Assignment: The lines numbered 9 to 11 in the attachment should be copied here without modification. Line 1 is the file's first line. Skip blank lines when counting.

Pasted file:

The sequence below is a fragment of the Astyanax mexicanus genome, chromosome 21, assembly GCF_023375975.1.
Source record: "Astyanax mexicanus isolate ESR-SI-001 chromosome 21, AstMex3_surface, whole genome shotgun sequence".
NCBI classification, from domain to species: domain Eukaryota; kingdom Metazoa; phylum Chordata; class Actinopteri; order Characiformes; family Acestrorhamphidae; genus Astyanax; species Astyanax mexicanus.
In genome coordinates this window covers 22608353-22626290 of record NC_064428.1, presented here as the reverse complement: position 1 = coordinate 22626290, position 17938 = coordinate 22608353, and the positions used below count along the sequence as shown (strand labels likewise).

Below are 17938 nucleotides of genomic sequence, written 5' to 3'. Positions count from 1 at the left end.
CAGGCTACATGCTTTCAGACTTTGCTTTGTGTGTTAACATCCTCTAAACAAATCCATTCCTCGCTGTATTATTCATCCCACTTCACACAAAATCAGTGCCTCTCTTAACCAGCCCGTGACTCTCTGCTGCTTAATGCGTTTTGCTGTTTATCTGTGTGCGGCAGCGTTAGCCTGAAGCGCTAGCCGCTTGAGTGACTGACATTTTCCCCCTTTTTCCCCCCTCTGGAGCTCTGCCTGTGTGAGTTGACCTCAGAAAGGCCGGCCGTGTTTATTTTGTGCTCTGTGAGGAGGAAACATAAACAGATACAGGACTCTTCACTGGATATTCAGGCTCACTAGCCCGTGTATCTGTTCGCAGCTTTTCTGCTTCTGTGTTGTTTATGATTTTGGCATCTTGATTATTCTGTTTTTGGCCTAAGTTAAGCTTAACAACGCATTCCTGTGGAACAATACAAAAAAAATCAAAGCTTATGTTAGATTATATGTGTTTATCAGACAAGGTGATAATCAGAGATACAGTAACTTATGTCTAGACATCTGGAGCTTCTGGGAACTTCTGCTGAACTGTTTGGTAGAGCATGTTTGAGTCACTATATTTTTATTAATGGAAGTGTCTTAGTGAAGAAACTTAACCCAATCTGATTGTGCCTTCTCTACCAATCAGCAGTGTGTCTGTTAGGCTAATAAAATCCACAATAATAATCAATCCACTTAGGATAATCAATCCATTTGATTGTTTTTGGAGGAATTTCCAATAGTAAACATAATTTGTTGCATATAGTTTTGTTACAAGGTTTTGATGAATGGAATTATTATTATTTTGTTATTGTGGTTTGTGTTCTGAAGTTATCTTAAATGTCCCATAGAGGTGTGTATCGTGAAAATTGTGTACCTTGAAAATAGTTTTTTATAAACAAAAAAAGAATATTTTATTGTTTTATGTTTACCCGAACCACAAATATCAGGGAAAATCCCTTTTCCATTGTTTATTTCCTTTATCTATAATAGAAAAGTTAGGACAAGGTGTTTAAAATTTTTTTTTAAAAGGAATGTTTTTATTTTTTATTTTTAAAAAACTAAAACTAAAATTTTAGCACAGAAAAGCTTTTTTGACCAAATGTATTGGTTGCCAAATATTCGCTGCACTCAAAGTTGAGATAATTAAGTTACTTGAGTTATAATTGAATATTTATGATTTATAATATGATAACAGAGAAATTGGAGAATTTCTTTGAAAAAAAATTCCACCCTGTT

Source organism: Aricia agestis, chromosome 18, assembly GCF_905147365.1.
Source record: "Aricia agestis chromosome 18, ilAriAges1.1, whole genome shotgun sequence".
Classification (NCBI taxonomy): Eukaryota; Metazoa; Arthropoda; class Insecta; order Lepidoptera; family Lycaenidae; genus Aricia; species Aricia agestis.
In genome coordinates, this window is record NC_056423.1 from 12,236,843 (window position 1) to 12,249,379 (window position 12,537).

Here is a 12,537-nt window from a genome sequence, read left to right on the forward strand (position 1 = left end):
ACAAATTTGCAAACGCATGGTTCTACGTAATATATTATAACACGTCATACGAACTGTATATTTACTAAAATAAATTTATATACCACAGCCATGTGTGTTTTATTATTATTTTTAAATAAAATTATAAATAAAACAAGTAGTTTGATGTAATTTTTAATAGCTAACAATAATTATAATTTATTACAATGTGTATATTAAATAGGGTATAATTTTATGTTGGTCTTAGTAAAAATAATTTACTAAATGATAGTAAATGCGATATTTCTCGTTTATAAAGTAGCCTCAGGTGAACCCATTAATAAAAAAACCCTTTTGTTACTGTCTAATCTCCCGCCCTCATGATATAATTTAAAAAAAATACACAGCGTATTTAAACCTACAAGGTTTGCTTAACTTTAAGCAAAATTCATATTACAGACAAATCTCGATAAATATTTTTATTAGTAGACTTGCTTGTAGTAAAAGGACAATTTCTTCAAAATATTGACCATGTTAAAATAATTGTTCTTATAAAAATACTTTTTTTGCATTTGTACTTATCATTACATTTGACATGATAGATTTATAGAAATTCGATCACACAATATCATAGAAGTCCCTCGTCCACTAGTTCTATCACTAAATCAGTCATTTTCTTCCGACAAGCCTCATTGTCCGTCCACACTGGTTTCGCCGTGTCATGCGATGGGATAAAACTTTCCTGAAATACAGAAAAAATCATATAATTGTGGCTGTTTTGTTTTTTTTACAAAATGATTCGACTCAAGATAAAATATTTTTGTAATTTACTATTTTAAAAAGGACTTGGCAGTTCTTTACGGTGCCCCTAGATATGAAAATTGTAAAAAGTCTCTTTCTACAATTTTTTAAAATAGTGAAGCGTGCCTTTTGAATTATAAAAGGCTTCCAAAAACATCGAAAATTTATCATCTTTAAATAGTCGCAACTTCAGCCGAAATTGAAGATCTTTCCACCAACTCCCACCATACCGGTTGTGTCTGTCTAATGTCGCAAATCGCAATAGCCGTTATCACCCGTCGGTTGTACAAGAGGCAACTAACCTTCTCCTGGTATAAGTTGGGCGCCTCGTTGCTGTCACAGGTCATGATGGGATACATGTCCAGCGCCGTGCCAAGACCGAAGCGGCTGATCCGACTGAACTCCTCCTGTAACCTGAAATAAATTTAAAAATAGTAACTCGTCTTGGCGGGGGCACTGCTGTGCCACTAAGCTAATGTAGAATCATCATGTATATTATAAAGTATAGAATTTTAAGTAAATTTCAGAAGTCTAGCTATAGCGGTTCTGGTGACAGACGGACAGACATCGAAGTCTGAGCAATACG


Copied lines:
Classification (NCBI taxonomy): Eukaryota; Metazoa; Arthropoda; class Insecta; order Lepidoptera; family Lycaenidae; genus Aricia; species Aricia agestis.
In genome coordinates, this window is record NC_056423.1 from 12,236,843 (window position 1) to 12,249,379 (window position 12,537).

Here is a 12,537-nt window from a genome sequence, read left to right on the forward strand (position 1 = left end):